Garfield: The Movie was released by 20th Century Fox Home Entertainment on VHS and DVD on October 19, 2004.[citation needed] The special features includes a behind-the-scenes footage, deleted scenes, and the Baha Men music video "Holla!". The film was released on a 3-disc Blu-ray on October 11, 2011.[citation needed]. The 3D version was released on April 16, 2013.

MusicEdit

Baha Men performed the song "Holla!" for the film and its soundtrack. The music video premiered in early summer 2004 and featured clips from the film and gags showing obvious references to the Garfield franchise (such as lasagna jokes).

ReceptionEdit

Critical receptionEdit

Garfield: The Movie received generally negative reviews from critics. On Rotten Tomatoes the film has an approval rating of 15% based on 136 reviews with an average rating of 3.5/10. The site's critical consensus reads, "When the novelty of the CGI Garfield wears off, what's left is a simplistic kiddie movie."[4] On Metacritic, the film has a score of 27 out of 100 based on 31 critics, indicating "generally unfavorable reviews".[5] Audiences polled by CinemaScore gave the film an average grade of "B+" on an A+ to F scale.[6]

However, Roger Ebert gave the film a positive review, rating it a three out of four stars saying the movie was "charming".[7]

Murray said in an interview with GQ that he was confused when he agreed to play the voice of Garfield for the film.[8]

I thought it would be kind of fun, because doing a voice is challenging, and I'd never done that. Plus, I looked at the script, and it said, "So-and-so and Joel Coen." And I thought: Christ, well, I love those Coens! They're funny. So I sorta read a few pages of it and thought, Yeah, I'd like to do that.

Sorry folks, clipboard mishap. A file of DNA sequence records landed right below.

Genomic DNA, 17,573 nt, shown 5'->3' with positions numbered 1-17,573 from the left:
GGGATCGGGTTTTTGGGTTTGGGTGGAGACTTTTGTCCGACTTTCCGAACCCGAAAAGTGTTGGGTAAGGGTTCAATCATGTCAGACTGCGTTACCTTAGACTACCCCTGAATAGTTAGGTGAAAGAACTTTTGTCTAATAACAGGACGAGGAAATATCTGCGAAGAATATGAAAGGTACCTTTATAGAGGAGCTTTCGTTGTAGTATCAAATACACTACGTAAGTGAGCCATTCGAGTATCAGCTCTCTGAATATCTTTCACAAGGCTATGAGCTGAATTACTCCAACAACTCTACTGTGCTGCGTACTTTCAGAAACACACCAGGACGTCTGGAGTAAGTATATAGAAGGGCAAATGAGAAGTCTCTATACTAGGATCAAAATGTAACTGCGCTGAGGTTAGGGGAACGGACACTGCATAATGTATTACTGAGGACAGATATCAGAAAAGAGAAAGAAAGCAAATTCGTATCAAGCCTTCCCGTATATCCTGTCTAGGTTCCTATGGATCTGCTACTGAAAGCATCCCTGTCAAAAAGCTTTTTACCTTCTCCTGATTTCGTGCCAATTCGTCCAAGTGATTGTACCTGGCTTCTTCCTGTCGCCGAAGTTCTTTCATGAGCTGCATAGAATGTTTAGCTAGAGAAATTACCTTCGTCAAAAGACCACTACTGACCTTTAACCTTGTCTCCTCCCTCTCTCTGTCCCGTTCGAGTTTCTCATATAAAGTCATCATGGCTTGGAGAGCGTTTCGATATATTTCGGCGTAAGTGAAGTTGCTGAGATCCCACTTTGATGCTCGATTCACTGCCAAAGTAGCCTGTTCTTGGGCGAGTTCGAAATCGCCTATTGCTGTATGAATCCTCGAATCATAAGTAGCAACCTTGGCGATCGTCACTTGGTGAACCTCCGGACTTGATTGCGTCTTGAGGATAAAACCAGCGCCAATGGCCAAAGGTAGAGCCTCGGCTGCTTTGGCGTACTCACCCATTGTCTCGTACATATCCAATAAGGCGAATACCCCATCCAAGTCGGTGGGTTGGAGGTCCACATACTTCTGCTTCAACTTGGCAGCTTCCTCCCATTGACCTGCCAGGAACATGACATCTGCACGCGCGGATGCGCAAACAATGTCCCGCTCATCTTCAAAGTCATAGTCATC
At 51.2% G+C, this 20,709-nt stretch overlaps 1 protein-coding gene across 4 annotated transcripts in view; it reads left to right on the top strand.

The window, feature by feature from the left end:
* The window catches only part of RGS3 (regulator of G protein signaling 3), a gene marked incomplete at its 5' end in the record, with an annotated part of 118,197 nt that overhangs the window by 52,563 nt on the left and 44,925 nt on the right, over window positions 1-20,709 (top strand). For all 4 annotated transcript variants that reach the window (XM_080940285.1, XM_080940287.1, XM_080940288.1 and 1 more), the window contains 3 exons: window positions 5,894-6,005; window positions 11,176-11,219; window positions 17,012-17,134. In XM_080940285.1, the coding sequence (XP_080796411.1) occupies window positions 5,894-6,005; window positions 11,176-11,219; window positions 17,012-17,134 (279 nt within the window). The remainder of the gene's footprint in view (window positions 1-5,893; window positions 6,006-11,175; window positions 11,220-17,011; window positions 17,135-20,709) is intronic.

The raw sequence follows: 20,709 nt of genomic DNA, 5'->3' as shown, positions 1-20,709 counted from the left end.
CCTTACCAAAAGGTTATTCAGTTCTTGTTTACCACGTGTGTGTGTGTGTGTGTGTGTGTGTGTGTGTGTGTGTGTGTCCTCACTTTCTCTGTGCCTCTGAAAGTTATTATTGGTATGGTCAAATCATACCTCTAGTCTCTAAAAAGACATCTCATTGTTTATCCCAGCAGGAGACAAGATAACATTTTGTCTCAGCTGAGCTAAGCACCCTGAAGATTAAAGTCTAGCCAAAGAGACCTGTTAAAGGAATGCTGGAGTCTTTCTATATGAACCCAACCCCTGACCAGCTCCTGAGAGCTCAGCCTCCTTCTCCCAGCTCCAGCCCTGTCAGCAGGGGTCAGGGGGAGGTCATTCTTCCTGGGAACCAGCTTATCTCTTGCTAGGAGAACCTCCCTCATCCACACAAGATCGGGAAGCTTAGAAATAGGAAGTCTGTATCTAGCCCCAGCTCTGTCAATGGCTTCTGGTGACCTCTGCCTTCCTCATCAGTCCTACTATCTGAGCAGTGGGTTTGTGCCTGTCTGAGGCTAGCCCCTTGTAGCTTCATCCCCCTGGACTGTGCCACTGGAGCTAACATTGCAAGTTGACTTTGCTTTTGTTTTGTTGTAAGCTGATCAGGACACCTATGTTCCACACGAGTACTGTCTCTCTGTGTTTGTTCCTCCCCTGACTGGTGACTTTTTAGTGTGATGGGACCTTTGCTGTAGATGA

Murray continued:

So they went off and shot the movie, and I forgot all about it. Finally, I went out to L.A. to record my lines. And usually when you're looping a movie, if it takes two days, that's a lot. I don't know if I should even tell this story, because it's kind of mean. [beat] What the hell? It's interesting. So I worked all day and kept going, "That's the line? Well, I can't say that." And you sit there and go, What can I say that will make this funny? And make it make sense? And I worked. I was exhausted, soaked with sweat, and the lines got worse and worse. And I said, "Okay, you better show me the whole rest of the movie, so we can see what we're dealing with." So I sat down and watched the whole thing, and I kept saying, "Who the hell cut this thing? Who did this? What the *bleep* was Coen thinking?" And then they explained it to me: It wasn't written by that Joel Coen.

Murray reprised his role two years later in the Cohen co-penned Garfield: A Tail of Two Kitties.

In Zombieland, when Bill Murray (playing himself) is shot he is asked if he had any regrets before dying. He responds by saying "Garfield, maybe."[8]

 
Garfield: The Movie on the marquee of a theater in Lakeview, Oregon.

Box officeEdit

Despite the negative reviews, Garfield: The Movie was considered a financial success.

Opening weekend gross US$ 21,727,611
US & Canada US$ 75,369,589
Rest of world US$ 125,434,945
Worldwide US$ 200,804,534

SequelEdit

A sequel, titled Garfield: A Tail of Two Kitties, was released on June 16, 2006 in North America.

ReferencesEdit

  1. ^ a b c d Garfield: The Movie at Box Office Mojo
  2. ^ "Archived copy". Archived from the original on 2019-04-17. Retrieved 2019-04-17.CS1 maint: Archived copy as title (link)
  3. ^ a b Griwkowsky, Fish (15 June 2018). "Garfield's Jim Davis talks lasagna, Bill Murray and 40 years of Earth's most famous cat". Edmonton Journal. Archived from the original on 22 June 2018. Retrieved 30 June 2018.
  4. ^ "Garfield – The Movie". Archived from the original on 20 October 2016. Retrieved 18 October 2016.
  5. ^ "Garfield". Archived from the original on 5 March 2016. Retrieved 18 October 2016.
  6. ^ "CinemaScore". cinemascore.com.[permanent dead link]
  7. ^ "Garfield: The Movie". rogerebert.com. Archived from the original on 2012-12-14. Retrieved 2011-12-12.
  8. ^ a b "Bill Murray Is Ready To See You Now". GQ. August 2010. Archived from the original on 2010-12-25. Retrieved 2011-03-09.

External linksEdit